DRIVING | Meg Lindsay
I keep looking over at him in the passenger seat
slumped down awkwardly,
his jaw slack, lips parted,
and I am debating
if he’s died, if finally his heart decided
enough, but that would mean I have
a dead person, a body next to me in the front seat.
What do you do with a dead person?
What if he’s not dead? I should get him to a hospital
but he would kill me, if I took him to a hospital
and he really had died and I was responsible
for having him revived. So many bones broken,
so much nerve damage, so many warnings
that the cancer will come back –
a future of more lesions, more broken bones,
more chemo, more misery.
But if I don’t take him to a hospital, am I
a murderer? Culpable? How long am I allowed
to drive around before I am culpable?
An hour? Three?
And after three hours, should I
drive straight to a funeral home?
Would that be presumptuous?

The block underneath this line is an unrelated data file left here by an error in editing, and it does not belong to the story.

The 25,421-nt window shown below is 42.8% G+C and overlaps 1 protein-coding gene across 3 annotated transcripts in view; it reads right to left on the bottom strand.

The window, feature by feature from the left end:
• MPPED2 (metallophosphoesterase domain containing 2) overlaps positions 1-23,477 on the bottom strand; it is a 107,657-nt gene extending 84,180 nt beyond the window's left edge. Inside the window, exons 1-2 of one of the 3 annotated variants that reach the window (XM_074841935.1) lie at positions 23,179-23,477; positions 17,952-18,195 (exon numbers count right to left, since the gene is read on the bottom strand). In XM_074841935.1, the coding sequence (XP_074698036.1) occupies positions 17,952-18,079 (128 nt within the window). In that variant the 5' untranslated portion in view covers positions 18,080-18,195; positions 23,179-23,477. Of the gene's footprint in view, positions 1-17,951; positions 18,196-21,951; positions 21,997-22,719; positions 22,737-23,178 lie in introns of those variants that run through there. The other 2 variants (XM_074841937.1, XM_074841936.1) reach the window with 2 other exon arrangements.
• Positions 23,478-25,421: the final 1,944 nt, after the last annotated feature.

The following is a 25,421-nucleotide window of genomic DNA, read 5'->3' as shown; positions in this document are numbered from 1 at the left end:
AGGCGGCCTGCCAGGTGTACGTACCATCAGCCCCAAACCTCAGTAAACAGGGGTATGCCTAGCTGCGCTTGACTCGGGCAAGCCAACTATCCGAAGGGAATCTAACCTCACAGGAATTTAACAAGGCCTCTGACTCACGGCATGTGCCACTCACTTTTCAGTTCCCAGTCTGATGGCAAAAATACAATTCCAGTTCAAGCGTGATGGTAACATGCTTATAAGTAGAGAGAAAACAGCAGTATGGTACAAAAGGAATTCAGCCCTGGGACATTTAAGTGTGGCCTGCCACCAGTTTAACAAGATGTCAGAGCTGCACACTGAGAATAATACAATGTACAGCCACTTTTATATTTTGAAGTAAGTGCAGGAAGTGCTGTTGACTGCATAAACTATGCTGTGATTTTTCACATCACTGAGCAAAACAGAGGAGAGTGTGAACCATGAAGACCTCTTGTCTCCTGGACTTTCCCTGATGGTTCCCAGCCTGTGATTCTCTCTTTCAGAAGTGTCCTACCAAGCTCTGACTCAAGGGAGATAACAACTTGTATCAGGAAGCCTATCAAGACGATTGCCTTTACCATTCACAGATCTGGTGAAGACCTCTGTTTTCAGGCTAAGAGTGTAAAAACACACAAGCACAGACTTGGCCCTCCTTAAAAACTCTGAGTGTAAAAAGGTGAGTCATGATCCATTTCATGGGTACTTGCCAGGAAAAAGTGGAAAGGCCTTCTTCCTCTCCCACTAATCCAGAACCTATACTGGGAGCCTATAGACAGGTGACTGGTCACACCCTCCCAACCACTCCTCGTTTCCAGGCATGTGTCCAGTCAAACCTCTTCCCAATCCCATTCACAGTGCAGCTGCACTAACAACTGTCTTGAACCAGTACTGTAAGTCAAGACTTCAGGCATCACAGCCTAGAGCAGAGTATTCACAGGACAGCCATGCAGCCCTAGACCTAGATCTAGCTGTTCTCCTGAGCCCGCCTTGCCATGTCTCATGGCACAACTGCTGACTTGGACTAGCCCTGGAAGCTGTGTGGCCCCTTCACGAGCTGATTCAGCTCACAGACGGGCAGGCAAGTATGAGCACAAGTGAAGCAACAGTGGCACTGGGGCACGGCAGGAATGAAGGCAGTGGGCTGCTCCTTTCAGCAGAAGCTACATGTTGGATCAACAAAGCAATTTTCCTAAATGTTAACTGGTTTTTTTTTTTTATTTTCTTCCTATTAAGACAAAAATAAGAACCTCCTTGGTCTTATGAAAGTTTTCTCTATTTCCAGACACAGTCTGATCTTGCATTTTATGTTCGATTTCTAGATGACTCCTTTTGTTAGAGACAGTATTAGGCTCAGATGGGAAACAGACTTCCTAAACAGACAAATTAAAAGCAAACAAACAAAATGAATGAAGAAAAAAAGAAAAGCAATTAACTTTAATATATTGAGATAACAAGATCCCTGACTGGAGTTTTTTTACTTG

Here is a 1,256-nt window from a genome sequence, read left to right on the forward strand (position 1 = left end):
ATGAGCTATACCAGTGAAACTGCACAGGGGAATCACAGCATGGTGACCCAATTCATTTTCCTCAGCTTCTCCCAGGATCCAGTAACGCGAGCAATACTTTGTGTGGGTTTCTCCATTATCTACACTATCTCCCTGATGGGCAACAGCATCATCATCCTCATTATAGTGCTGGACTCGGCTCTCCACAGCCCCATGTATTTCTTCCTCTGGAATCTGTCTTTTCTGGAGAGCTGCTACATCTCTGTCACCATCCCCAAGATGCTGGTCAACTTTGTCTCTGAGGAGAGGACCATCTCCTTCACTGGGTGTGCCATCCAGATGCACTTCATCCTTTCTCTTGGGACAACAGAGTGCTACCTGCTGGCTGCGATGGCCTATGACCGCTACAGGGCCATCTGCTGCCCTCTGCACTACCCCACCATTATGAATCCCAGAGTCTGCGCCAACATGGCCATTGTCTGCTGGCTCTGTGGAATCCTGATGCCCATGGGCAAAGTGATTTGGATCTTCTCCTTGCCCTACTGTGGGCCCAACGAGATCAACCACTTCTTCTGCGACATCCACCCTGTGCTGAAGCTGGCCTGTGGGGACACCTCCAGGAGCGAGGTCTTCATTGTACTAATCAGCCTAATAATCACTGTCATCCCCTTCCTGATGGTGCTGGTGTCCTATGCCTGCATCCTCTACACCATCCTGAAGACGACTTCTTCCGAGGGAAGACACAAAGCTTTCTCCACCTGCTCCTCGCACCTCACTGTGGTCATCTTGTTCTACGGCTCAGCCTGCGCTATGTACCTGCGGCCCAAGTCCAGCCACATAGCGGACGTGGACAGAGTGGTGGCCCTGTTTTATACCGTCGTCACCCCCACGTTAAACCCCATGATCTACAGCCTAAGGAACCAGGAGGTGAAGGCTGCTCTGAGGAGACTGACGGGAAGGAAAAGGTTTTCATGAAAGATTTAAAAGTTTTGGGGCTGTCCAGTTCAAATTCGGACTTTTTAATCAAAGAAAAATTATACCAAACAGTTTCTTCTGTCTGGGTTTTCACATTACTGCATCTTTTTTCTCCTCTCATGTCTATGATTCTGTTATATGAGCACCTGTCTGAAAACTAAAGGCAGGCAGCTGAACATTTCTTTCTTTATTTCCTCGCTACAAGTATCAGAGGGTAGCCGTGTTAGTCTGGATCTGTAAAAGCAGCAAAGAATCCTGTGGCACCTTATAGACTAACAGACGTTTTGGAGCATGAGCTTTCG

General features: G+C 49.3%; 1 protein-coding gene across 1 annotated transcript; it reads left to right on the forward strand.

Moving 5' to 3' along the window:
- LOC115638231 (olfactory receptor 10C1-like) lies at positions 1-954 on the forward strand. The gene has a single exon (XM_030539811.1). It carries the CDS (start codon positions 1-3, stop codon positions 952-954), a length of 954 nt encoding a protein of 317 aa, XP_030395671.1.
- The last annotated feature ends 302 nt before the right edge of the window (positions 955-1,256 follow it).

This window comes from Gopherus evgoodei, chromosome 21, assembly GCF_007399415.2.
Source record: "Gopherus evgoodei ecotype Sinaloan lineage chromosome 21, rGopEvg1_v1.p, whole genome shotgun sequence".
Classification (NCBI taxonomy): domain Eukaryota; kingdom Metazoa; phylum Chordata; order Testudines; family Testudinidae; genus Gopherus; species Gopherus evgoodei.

What is the proper sequence
of these things I never have dealt
He still does not move. It’s been half an hour.
My heart beats fast and I look at the gas tank
thinking it might determine
how long I drive around.
We are an hour from home
and I’d so like to be home.
He stirs, gulps air, blinks and asks
how close are we. Later he agrees
he would have killed me
if I’d had him revived and he’d missed
an easy out.
Meg Lindsay, who has an MFA in poetry from Sarah Lawrence College, was a semi-finalist in two "Discovery"/The Nation Contests and a finalist in an Inkwell competition. She has poems published in Light, Tricycle, Pivot, Salamander, Alimentum, Connecticut River Review, among others, and is also an established painter showing for decades in galleries and museums. Her chapbook about the process and emotions of painting titled “A Painter’s Night Journal” was published by Finishing Line Press in 2016. The subject of her writing dramatically changed direction when her husband, an athlete, collapsed with bone cancer in 2016. www.meglindsayartist.com